Well, I think it has been changing since 2000. The immigration was going apace for much of the decade of the ’90s, and, according to the Pew study, it started slowing down in ’97. So immigration has slowed down; people are having babies and staying in New York. If this trend is sustained, it’s a sea change!
It almost seems that to live relatively comfortably in Manhattan and in parts of Brooklyn right now, you have to be involved in financial services.
Financial services or the high end of law.
Right. And if that starts to dip, it reverberates across the whole city.
It will. And there’s a historical precedent for this, which was after the crash of ’87.
We used to go to a Christmas party that was [thrown by] a friend of mine in the financial sector, a woman who was on the hatchet committee at Merrill Lynch—and then she got fired. I think she worked at Chase for a while; when she went to Chase, the elevator starter had been a broker in the ’60s.
Are you kidding me?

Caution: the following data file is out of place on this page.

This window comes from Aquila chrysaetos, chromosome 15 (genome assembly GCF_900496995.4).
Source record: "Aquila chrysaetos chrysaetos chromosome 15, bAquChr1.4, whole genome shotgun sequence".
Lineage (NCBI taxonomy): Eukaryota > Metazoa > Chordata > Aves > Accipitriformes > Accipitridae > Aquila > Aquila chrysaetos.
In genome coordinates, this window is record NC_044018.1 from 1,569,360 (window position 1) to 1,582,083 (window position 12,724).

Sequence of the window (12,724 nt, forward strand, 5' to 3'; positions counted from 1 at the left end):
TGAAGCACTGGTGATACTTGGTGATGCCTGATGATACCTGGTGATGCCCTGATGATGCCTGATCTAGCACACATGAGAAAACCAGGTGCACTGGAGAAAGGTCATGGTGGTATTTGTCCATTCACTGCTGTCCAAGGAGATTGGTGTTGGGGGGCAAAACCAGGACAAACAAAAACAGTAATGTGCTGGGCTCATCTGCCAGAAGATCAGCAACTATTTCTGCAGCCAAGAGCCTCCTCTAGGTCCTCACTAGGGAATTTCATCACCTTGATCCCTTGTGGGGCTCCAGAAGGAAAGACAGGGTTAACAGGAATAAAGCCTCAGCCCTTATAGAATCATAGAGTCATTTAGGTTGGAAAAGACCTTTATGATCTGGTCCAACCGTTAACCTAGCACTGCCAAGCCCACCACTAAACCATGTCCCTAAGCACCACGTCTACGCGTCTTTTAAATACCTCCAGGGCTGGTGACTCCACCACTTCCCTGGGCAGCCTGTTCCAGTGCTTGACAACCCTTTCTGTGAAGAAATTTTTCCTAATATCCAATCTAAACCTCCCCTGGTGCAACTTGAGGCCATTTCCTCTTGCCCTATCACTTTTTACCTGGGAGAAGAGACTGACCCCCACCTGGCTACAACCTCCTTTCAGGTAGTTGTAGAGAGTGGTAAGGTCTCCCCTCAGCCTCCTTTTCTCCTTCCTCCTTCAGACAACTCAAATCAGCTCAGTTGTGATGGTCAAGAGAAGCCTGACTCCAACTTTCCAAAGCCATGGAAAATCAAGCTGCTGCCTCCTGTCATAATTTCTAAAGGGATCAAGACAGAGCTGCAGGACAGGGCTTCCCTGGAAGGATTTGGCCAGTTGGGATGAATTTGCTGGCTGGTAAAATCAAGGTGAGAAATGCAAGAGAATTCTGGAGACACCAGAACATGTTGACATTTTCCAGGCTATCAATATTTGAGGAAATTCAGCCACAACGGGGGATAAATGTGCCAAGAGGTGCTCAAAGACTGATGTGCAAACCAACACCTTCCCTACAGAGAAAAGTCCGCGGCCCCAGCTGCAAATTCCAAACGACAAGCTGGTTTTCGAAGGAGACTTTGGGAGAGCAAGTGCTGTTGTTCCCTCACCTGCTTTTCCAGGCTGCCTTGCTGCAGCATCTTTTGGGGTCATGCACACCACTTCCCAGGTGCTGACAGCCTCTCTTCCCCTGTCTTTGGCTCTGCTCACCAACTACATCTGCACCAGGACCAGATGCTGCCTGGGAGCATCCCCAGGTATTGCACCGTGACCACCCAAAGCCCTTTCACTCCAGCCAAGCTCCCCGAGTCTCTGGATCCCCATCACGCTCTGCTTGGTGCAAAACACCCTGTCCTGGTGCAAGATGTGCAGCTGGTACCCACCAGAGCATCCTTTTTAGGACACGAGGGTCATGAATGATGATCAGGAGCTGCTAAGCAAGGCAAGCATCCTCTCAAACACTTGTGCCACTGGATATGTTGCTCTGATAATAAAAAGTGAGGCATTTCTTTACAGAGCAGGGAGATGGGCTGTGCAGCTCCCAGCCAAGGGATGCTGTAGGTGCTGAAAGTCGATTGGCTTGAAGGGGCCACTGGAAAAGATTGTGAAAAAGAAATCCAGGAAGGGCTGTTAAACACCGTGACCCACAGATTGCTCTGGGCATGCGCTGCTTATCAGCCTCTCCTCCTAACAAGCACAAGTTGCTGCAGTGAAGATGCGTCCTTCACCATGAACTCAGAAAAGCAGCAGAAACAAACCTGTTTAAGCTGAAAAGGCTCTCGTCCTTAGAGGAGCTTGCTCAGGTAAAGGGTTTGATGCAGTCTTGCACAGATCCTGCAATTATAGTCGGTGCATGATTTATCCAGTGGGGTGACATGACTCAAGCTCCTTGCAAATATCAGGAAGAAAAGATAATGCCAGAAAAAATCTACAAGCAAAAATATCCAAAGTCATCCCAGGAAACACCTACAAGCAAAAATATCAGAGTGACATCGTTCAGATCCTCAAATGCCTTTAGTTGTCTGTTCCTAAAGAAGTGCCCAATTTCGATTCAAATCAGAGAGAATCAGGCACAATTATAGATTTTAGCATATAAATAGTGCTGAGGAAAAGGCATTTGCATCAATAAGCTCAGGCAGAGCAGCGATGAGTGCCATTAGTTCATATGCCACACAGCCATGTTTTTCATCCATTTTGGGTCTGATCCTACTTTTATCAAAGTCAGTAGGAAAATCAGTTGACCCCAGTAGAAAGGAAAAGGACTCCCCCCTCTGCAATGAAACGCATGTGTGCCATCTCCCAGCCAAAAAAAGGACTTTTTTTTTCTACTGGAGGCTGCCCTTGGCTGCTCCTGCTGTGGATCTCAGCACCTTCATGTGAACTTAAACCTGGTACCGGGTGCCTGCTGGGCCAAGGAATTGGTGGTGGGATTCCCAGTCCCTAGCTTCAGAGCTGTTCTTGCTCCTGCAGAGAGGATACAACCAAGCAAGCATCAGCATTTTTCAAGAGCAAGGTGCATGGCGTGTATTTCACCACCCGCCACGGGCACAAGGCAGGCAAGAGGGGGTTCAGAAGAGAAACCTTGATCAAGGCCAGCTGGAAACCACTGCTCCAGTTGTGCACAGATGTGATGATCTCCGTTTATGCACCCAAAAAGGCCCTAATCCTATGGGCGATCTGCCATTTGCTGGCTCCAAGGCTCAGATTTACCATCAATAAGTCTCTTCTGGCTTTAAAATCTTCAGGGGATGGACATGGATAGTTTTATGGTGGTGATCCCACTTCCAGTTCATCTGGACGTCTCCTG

Where was the Christmas party?
They would run it every year. So I remember when the markets were going very good—my wife and I are both academics—and they’d say, ‘Oh, well, you’re an academic. You don’t make much money, do you?’ And then a little later, when the markets were down, it was, ‘Oh, you’re an academic. You have tenure, don’t you?’
How will New York City be remembered from 2001 to the present? Like, the 1950s were extreme growth. The 1970s were a slow decay.
Let’s say we have a real problem. Things like Yankee Stadium, Atlantic Yards, Citi Field—the way in which those things have been financed … you’re looking at gimmicks that are kind of like gimmicks that happened before the last financial crisis, in the 1970s, where all the tax revenue goes to finance development projects and you don’t have any extra spillover. If it turns out we have a downturn, that may be what the Bloomberg years are remembered for: putting up a lot of projects that turned out to be very difficult to finance. …
If you had a real downturn, things could be really bad because you have all of these obligations that have been rolled up and it would be hard, probably, to meet them; so that’s sort of like the dark view.
If, on the other hand, even if we have a fairly short—what’d they call it—adjustment in the real estate market but the long-term growth continues, then this will all probably look like a real good idea.